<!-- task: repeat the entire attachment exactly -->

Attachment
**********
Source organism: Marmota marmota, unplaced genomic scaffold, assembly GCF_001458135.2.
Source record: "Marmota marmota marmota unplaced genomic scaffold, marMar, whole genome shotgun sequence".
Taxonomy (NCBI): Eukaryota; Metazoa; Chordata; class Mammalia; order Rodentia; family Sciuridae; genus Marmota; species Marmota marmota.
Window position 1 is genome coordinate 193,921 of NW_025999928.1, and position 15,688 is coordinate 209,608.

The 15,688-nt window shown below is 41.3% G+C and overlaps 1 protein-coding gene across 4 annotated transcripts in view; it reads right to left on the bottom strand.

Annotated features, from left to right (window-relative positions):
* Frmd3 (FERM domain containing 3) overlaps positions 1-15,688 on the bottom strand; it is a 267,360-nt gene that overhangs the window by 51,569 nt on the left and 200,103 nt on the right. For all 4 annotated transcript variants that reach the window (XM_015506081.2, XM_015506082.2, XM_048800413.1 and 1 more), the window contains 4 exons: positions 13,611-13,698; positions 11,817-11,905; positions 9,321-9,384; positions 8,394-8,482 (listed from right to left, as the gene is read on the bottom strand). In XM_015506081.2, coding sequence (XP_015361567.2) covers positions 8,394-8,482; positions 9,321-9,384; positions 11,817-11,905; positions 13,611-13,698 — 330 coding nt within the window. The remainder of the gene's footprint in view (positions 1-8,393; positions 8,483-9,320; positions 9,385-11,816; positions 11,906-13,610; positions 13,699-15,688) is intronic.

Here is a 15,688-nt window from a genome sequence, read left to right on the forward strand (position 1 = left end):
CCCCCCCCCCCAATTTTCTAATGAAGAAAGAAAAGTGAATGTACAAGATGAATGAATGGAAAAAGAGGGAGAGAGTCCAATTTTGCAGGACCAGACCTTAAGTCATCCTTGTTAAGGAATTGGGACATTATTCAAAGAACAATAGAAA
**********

Source organism: Marmota marmota, unplaced genomic scaffold, assembly GCF_001458135.2.
Source record: "Marmota marmota marmota unplaced genomic scaffold, marMar, whole genome shotgun sequence".
Taxonomy (NCBI): Eukaryota; Metazoa; Chordata; class Mammalia; order Rodentia; family Sciuridae; genus Marmota; species Marmota marmota.
Window position 1 is genome coordinate 193,921 of NW_025999928.1, and position 15,688 is coordinate 209,608.

The 15,688-nt window shown below is 41.3% G+C and overlaps 1 protein-coding gene across 4 annotated transcripts in view; it reads right to left on the bottom strand.

Annotated features, from left to right (window-relative positions):
* Frmd3 (FERM domain containing 3) overlaps positions 1-15,688 on the bottom strand; it is a 267,360-nt gene that overhangs the window by 51,569 nt on the left and 200,103 nt on the right. For all 4 annotated transcript variants that reach the window (XM_015506081.2, XM_015506082.2, XM_048800413.1 and 1 more), the window contains 4 exons: positions 13,611-13,698; positions 11,817-11,905; positions 9,321-9,384; positions 8,394-8,482 (listed from right to left, as the gene is read on the bottom strand). In XM_015506081.2, coding sequence (XP_015361567.2) covers positions 8,394-8,482; positions 9,321-9,384; positions 11,817-11,905; positions 13,611-13,698 — 330 coding nt within the window. The remainder of the gene's footprint in view (positions 1-8,393; positions 8,483-9,320; positions 9,385-11,816; positions 11,906-13,610; positions 13,699-15,688) is intronic.

Here is a 15,688-nt window from a genome sequence, read left to right on the forward strand (position 1 = left end):
CCCCCCCCCCCAATTTTCTAATGAAGAAAGAAAAGTGAATGTACAAGATGAATGAATGGAAAAAGAGGGAGAGAGTCCAATTTTGCAGGACCAGACCTTAAGTCATCCTTGTTAAGGAATTGGGACATTATTCAAAGAACAATAGAAA